Two buildings that would be part of Head of Falls Village planned for downtown Waterville are shown in this rendering, looking north from City Hall at Temple Street in the foreground and Front Street, obscured to the right. The multiuse project is to include more than 60 housing units. The city’s Planning Board approved the project this week. Rendering courtesy of Todd Alexander

WATERVILLE — Work is expected to begin early next year on a $30 million to $35 million project that would reportedly create 63 housing units at two buildings off Temple and Front streets in downtown Waterville, according to the developer.

Todd Alexander said Monday the Head of Falls Village project is to be done in phases, with the first phase to include demolishing four buildings at the site and removing contaminated soil.

“I think folks might start seeing activity on the site as early as February or maybe early March,” Alexander, a vice president and partner at Portland-based Renewal Housing Associates LLC, said.

He is developing the project with Northland Enterprises Inc., a real estate development and management company also based in Portland.

“I think if all of the funding were to fall into place, we would be constructing the first building on the site as early as this time next year, early fall into winter, but it could be delayed if all funding is not in place.”

City Council Chairwoman Rebecca Green, D-Ward 4, who also chairs the city’s Housing Committee, said Monday the project is exciting on a number of levels.


“It’s critical to provide relief from our housing shortage over the next few years, and it’s also beautifully designed,” Green said. “It will transform the streetscape on Front Street, between Temple and Appleton (streets), creating a vibrant gateway to Head of Falls. I hope we see more projects like this in the coming years.”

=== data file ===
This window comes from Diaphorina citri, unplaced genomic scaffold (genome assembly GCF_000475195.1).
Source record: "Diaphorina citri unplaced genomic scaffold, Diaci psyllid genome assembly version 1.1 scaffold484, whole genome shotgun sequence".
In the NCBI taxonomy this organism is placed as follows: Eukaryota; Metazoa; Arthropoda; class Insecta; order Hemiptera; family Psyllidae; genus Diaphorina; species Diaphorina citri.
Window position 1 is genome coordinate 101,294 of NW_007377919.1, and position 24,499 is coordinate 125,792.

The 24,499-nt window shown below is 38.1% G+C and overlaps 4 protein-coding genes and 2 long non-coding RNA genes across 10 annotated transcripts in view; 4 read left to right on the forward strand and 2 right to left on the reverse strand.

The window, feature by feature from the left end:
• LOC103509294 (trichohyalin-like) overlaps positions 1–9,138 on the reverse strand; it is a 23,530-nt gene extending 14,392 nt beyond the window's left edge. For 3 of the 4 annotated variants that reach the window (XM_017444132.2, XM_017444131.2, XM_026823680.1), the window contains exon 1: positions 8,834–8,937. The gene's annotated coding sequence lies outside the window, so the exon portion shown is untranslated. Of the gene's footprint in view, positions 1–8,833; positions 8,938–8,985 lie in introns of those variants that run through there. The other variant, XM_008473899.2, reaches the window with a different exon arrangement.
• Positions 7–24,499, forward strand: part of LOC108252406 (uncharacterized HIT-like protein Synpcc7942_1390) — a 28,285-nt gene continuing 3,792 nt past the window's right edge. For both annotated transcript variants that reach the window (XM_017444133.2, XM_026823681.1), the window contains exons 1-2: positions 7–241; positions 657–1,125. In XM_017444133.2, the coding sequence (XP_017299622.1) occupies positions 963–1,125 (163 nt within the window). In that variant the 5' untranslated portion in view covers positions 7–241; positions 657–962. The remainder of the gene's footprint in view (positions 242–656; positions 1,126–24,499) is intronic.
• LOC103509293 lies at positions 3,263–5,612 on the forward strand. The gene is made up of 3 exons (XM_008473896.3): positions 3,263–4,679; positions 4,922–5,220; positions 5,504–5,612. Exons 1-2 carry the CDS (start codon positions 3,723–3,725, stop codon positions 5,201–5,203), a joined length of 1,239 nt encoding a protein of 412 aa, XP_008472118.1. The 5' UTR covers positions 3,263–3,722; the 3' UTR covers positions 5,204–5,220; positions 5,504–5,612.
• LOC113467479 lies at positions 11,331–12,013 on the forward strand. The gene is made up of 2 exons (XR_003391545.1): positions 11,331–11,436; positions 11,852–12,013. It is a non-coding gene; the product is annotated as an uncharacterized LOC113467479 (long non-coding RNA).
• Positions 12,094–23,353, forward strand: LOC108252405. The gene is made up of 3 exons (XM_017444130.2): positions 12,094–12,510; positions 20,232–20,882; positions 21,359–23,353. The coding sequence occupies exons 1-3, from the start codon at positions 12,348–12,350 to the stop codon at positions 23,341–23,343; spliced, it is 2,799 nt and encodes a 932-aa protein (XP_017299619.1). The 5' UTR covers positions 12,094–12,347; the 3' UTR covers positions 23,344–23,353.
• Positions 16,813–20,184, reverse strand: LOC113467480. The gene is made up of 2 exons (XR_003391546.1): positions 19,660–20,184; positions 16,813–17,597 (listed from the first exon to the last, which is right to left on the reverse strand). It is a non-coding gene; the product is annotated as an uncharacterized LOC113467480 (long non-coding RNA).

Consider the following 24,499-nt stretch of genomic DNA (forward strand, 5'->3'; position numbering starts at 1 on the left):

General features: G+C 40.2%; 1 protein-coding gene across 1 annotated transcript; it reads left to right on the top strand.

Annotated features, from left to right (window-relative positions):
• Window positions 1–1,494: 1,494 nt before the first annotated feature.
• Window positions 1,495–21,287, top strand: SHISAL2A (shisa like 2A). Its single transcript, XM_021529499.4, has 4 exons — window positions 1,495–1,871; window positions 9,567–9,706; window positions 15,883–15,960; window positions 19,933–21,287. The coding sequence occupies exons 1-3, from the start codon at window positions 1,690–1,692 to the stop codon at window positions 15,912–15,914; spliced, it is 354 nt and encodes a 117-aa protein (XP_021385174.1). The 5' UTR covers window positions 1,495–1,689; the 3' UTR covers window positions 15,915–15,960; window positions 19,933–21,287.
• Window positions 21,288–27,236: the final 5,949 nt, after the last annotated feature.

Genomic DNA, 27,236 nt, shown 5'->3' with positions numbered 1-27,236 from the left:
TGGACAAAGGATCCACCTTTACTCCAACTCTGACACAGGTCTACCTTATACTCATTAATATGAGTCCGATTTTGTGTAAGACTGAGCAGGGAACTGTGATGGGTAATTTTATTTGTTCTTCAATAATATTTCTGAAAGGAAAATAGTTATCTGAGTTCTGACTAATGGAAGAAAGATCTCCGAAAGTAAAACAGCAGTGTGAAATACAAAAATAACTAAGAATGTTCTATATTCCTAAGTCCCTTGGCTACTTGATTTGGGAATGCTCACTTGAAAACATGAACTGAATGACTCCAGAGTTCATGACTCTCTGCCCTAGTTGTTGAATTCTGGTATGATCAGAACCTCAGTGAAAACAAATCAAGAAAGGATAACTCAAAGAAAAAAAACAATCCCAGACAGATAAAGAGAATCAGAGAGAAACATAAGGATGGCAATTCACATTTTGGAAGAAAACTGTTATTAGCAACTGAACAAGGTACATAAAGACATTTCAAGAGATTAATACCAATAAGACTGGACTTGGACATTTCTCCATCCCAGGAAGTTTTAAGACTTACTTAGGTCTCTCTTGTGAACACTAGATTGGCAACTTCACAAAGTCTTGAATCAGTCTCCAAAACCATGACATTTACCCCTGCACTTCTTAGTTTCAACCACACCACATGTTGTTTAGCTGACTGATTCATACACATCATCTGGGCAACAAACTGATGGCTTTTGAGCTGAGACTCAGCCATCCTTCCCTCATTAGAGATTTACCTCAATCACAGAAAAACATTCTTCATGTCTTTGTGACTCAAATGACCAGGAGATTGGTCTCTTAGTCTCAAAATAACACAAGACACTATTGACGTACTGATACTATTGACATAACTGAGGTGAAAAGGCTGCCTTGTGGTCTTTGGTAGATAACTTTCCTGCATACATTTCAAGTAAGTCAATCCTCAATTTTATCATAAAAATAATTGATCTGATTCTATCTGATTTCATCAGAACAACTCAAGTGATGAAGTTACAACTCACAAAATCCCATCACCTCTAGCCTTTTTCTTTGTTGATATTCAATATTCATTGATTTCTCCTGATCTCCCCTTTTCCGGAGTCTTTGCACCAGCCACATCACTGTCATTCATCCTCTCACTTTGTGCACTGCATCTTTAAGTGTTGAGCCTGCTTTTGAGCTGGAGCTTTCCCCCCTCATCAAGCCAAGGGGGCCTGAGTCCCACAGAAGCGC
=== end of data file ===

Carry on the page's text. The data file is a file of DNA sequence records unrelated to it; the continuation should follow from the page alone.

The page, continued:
The Waterville Planning Board approved a site plan for the project in late July, and the developers bought the properties, totaling about 1.7 acres, in early November.

The buildings are vacant now, but formerly housed Universal Bread, Damon’s Beverage & Redemption, the former Bob-In restaurant and lounge, Creative Sounds & Video Systems and a former office building known as the Heath House at 60 Front St. that abuts Appleton Street.

Alexander said the goal is for Jeff Damon to have a boutique market on the first floor of the Front Street building that would offer prepared foods, beer and liquor.

Plans call for a 33,800-square-foot building facing Temple Street that would have about 15,000 square feet of office space on the first and second floors and 18 rental apartments on upper floors, which would be so-called “workforce” apartments, funded partially by money from MaineHousing. They would be regulated under a program that limits occupancy to residents with household incomes at or less than 80% of the area median income level for Kennebec County.

The 45 units off Front Street would be offered at the market rate.


The cost to rent workforce housing depends on income. A one-bedroom unit would rent for about $1,285 a month and a two-bedroom unit about $1,445.

The 49,400-square-foot building facing Front Street would have about 6,600 square feet of retail space on the ground floor and 45 apartments on upper floors. About 90 on-site parking spaces are planned to the west of the buildings. A two-way drive between the buildings would connect Temple and Appleton streets and double as a space for cultural events, farm markets, pop-up cafes and the like, and a place to socialize.

Buildings, including the former Temple Street Tavern, right, are to be razed to make way for buildings for housing and commercial use in downtown Waterville. This view from the intersection with Front Street was photographed Jan. 25, 2023. Rich Abrahamson/Morning Sentinel